The COVID-19 pandemic is having a significant impact on charity finances. During these uncertain times, many trustees will be thinking about the cash required to enable a charity to maintain services while seeing a rise in demand.
Delivering services differently and remotely, furloughing staff, lost income and what the future will look like after the pandemic are all likely to be high on the list of trustees’ considerations. Trustees should also be thinking about the spectre of insolvency, and the personal impact on the clients and staff of the charity winding up.
In the second of two updates on charity finances, we look at the latest on the following:
It is worth remembering that trustees have a duty to act in the best interests of furthering the charitable objects of the organisation. Placing this at the heart of discussions should help boards to focus on what needs to be done and when to make difficult decisions.
While the social distancing regime applies, many charities will likely be finding it difficult to continue business as usual and will be looking to deliver services and programmes more remotely.
Charity costs are unlikely to have changed much as a result of the current situation, but income may be taking a real hit – to the extent where the organisation may feel it can no longer continue. Insolvency will, then, be a real concern for some trustees and senior managers. Insolvency can arise when a charity’s liabilities are greater than its assets, or when it is unable to pay its debts as they are due to be paid.
For incorporated charities (charitable companies limited by guarantee and CIOs), there is a risk of trustees becoming personally liable where a charity continues to trade whilst insolvent, or likely to become insolvent. The Government has announced a suspension of wrongful trading provisions for three months from 1 March 2020, which provides some breathing space for incorporated charities. Further details are expected as to how that suspension will be implemented, and trustees are encouraged to act responsibly, ensure that decisions are made with regard both to the law and to any ongoing responsibilities to third parties, and that records are kept of the discussion and decision made.
For trustees of unincorporated charities and charitable trusts, there is also the personal risk arising from any losses the charity may face and the risk arising from situations where there are insufficient assets in the charity to meet financial demand.
The issue of ongoing financial viability will be a recurring theme of trustee discussions for at least the short- to medium-term, and the longer the lockdown is in place the greater the number of charities for whom it will become a significant issue. Now, then, might be a good time for non-financial trustees to reacquaint themselves with the Charity Commission’s CC12 guidance on managing charity finances and strengthen their financial skills and knowledge.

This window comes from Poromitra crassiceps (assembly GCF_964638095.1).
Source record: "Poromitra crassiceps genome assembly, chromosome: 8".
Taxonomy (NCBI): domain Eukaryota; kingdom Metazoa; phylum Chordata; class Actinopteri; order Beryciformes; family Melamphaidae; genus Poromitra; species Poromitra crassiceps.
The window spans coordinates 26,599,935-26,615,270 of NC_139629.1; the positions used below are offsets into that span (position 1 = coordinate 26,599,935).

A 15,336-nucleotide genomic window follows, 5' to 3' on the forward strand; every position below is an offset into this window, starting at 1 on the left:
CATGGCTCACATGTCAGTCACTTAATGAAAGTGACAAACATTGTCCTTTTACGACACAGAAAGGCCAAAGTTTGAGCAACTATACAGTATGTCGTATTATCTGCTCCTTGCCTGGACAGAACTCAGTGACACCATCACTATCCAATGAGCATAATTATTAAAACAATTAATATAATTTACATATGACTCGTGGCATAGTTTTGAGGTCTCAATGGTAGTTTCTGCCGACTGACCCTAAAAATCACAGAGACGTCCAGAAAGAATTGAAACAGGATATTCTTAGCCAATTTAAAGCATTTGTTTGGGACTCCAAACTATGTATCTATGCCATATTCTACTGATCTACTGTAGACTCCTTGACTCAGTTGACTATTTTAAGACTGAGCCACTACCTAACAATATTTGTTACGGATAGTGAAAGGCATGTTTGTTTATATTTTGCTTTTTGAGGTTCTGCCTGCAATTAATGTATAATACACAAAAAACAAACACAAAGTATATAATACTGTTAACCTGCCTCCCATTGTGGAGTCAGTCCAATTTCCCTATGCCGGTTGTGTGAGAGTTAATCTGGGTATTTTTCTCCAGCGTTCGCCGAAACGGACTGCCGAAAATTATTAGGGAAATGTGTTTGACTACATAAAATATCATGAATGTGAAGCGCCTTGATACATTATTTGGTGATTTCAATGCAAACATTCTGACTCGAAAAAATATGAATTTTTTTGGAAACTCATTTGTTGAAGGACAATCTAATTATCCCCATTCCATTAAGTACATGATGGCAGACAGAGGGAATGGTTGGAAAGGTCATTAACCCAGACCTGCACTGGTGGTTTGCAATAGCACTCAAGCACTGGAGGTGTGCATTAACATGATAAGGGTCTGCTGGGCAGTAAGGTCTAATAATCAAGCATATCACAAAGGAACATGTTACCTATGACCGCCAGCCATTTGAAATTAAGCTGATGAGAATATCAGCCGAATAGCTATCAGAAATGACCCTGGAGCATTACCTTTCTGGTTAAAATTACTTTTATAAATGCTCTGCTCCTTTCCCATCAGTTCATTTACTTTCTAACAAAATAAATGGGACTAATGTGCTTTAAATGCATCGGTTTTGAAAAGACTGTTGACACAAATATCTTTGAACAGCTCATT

Insolvency is a tricky situation and professional advice and guidance should be sought at the earliest opportunity.
The Charity Commission has already announced that it will show some flexibility in its approach to regulatory filing by charities. Charities seeking an extension should contact the Commission as soon as possible by e-mail to request a filing extension.
For charities incorporated under companies legislation, Companies House has announced the ability for organisations to apply in advance for a three-month extension for filing accounts. Those citing COVID 19 as a reason for extension will be granted an automatic exemption. Details about the online system can be found here.
Governance can sometimes be seen as bureaucratic and burdensome, and at a time when trustees may be required to make decisions quickly and based on incomplete information, process may be seen as unnecessary. This could, though, not be further from the truth. Now is the time to double-down on your charity’s governance practices, ensuring key decisions are made in good faith, within reasonable decision-making principles and in line with the legal duties of trustees. Those decisions, and the supporting rationale, should be properly recorded and retained – and that’s the case whether the decision is made by a remote meeting, via electronic communications or by means of delegated authority.
The Charity Commission has useful guidance on trustee decision-making, and the Institute also offers a number of resources on minutes and remote meetings, which can be accessed via the links below.